The interesting thing about him is that he is considered to be the first black professional football player in the world. Andrew Watson played football for Scotland before him, but he was amateur. Wharton was the first black professional and the first to play in the Football League.
Next up is John Turney, who sent another he’s tweaked. I’m not sure if he actually colorized this himself, but it’s still pretty sweet, either way:
Colorization of Browns, with Autochrome 1936-62 Filter to replicate the era.
And we conclude today with the second half of the G&G Boys, Gary Chanko, with some baseball:
From this week’s There’s No Service Like Wire Service, Vol 39 is this puzzling photo of Joe DiMaggio outfitted in a DONS uni. I say puzzling because there appears to be no record of him having played for such a team, including his days as a Bay Area semi-pro in 1931-32. There is also no information about any team in the San francisco area named the DONS, except for the University of San Francisco.
We know Joe didn’t attend USF (or even finish high school), so maybe he was recruited by USF for an exhibition game. There’s another image, perhaps from the same game, here that shows a bit more detail.
In any event I went with USF colors of green and gold for the colorization. Hopefully one of the Uni-Watch experts can provide further clarification concerning this photo.
Thanks Gary, George & John. As always, great stuff.
Back with more colorizations next time.
Well, yesterday we got our first look at the Texas Rangers throwback uniforms on actual players. Previously, we’d seen them as jerseys only, and some of us wondered allowed just how well they might come off as actual uniforms.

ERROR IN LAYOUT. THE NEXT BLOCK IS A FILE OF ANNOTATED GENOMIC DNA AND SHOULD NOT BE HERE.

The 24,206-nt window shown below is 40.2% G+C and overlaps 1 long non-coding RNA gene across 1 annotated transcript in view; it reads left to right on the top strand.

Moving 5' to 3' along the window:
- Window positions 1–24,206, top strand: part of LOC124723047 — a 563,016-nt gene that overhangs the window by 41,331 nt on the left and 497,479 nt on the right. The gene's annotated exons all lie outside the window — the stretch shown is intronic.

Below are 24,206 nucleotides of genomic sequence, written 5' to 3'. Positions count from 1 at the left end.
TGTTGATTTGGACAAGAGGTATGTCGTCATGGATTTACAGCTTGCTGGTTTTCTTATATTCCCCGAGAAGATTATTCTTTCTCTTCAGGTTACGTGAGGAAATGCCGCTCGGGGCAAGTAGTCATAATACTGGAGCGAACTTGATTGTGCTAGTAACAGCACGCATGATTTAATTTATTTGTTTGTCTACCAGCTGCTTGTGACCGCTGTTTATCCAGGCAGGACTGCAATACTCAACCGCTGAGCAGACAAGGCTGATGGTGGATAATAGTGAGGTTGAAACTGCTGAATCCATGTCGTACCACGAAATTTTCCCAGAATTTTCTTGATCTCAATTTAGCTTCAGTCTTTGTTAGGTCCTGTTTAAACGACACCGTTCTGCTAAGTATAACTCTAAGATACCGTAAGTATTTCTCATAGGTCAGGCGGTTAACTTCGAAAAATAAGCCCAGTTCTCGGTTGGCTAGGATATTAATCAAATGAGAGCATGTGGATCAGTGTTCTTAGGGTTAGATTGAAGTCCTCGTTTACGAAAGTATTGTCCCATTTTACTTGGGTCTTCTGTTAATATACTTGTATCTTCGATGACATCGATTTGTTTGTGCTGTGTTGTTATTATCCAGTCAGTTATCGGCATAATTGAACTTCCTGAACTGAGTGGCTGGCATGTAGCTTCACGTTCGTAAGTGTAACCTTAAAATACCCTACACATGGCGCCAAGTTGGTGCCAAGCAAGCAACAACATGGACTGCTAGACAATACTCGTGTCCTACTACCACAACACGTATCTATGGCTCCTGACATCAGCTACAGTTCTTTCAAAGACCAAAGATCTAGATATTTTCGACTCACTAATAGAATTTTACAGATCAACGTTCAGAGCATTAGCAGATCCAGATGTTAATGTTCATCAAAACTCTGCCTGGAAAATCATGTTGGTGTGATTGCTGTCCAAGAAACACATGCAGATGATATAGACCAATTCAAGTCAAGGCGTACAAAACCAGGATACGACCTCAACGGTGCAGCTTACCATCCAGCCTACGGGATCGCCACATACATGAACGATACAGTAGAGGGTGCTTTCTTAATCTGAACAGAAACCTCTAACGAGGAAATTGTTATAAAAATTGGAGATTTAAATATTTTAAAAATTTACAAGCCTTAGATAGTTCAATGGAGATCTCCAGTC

As with everything else (it seems), both the cuts of the uniforms, and the way the players like to wear them, combined with Majestic not taking proper care to actually give the uniforms any “throwbackish” cut/look — well — here’s how they look. Good God. Even Ian Kinsler, he of the high sock, doesn’t look great, but at least he approximates the look of a big leaguer.
But we’re used to seeing white uniforms worn in pajama length, in sweatpant style, so the other two uniforms just look slovenly. But we’re NOT used to seeing powder blue unis, which should sorta look like this, end up being worn like this. But it’s not JUST the cut and the style, once again Majestic fucks up the little details, like, for example — the width of the pants & jersey stripes. Lets take a look again — what they should look like and what they do look like. (side-by-side)
But wait, maybe Majestic was just going by this 1974 Baseball Card — which shows the thinner pants stripes — there is only one problem — they didn’t wear powder blue in 1973-4 (despite many photographs that actually appear to show the uniform in a light blue). But those uniforms had “Rangers” across the front, not “Texas” anyway. So clearly Majestic did its usual slip-shod work on these throwbacks as well.
And that will do it for this fine first Sunday in March. Everyone have a great week.
“It’s not baseball season til Zito gives up 12 runs in 1 & 2/3s.” — Brinke Guthrie